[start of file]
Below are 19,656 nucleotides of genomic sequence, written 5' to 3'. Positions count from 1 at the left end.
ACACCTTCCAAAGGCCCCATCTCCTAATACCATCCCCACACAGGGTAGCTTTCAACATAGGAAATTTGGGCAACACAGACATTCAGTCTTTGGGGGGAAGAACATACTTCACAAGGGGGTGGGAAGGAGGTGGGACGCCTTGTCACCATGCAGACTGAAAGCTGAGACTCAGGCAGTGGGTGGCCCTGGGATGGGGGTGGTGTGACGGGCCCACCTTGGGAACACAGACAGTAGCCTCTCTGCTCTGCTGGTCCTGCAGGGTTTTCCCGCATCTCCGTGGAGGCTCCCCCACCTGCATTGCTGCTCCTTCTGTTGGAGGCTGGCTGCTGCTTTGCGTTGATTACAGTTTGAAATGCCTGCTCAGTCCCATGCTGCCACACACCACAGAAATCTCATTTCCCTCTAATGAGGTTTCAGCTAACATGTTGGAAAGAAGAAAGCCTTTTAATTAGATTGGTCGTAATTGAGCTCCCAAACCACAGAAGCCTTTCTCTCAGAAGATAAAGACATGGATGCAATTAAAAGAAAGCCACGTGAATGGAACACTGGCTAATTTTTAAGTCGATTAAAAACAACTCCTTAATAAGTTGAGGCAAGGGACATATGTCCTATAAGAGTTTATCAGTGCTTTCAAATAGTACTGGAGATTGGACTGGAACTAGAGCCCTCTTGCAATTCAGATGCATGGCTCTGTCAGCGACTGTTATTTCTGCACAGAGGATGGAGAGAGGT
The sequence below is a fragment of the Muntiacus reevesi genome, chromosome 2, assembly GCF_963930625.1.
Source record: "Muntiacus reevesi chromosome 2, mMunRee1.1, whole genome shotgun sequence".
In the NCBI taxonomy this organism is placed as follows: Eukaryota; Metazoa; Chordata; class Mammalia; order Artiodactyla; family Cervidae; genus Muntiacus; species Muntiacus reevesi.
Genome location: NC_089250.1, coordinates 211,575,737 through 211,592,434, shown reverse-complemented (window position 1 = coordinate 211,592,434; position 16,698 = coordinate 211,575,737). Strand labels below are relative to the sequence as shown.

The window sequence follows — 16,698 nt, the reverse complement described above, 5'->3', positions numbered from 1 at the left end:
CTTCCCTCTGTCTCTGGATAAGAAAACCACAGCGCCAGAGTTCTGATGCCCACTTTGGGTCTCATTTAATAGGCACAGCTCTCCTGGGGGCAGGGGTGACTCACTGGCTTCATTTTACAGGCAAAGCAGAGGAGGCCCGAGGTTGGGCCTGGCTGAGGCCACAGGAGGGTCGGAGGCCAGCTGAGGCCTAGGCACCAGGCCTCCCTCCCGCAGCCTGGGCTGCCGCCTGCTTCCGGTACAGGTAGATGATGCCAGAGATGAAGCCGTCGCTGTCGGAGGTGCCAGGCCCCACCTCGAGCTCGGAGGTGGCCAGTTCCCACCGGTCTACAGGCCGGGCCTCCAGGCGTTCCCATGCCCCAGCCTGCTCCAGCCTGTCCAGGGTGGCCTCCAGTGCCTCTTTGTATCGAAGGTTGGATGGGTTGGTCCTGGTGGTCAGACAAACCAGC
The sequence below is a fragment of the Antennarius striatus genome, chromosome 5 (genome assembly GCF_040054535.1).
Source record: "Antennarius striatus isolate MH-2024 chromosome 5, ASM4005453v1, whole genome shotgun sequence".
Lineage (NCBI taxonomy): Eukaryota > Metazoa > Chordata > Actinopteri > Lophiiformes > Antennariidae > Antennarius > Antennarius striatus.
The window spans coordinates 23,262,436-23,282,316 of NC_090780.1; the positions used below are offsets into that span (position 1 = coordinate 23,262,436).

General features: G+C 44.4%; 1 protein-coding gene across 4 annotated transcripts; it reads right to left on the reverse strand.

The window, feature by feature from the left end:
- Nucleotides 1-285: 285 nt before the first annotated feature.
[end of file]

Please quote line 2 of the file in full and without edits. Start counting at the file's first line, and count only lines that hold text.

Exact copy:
ACACCTTCCAAAGGCCCCATCTCCTAATACCATCCCCACACAGGGTAGCTTTCAACATAGGAAATTTGGGCAACACAGACATTCAGTCTTTGGGGGGAAGAACATACTTCACAAGGGGGTGGGAAGGAGGTGGGACGCCTTGTCACCATGCAGACTGAAAGCTGAGACTCAGGCAGTGGGTGGCCCTGGGATGGGGGTGGTGTGACGGGCCCACCTTGGGAACACAGACAGTAGCCTCTCTGCTCTGCTGGTCCTGCAGGGTTTTCCCGCATCTCCGTGGAGGCTCCCCCACCTGCATTGCTGCTCCTTCTGTTGGAGGCTGGCTGCTGCTTTGCGTTGATTACAGTTTGAAATGCCTGCTCAGTCCCATGCTGCCACACACCACAGAAATCTCATTTCCCTCTAATGAGGTTTCAGCTAACATGTTGGAAAGAAGAAAGCCTTTTAATTAGATTGGTCGTAATTGAGCTCCCAAACCACAGAAGCCTTTCTCTCAGAAGATAAAGACATGGATGCAATTAAAAGAAAGCCACGTGAATGGAACACTGGCTAATTTTTAAGTCGATTAAAAACAACTCCTTAATAAGTTGAGGCAAGGGACATATGTCCTATAAGAGTTTATCAGTGCTTTCAAATAGTACTGGAGATTGGACTGGAACTAGAGCCCTCTTGCAATTCAGATGCATGGCTCTGTCAGCGACTGTTATTTCTGCACAGAGGATGGAGAGAGGT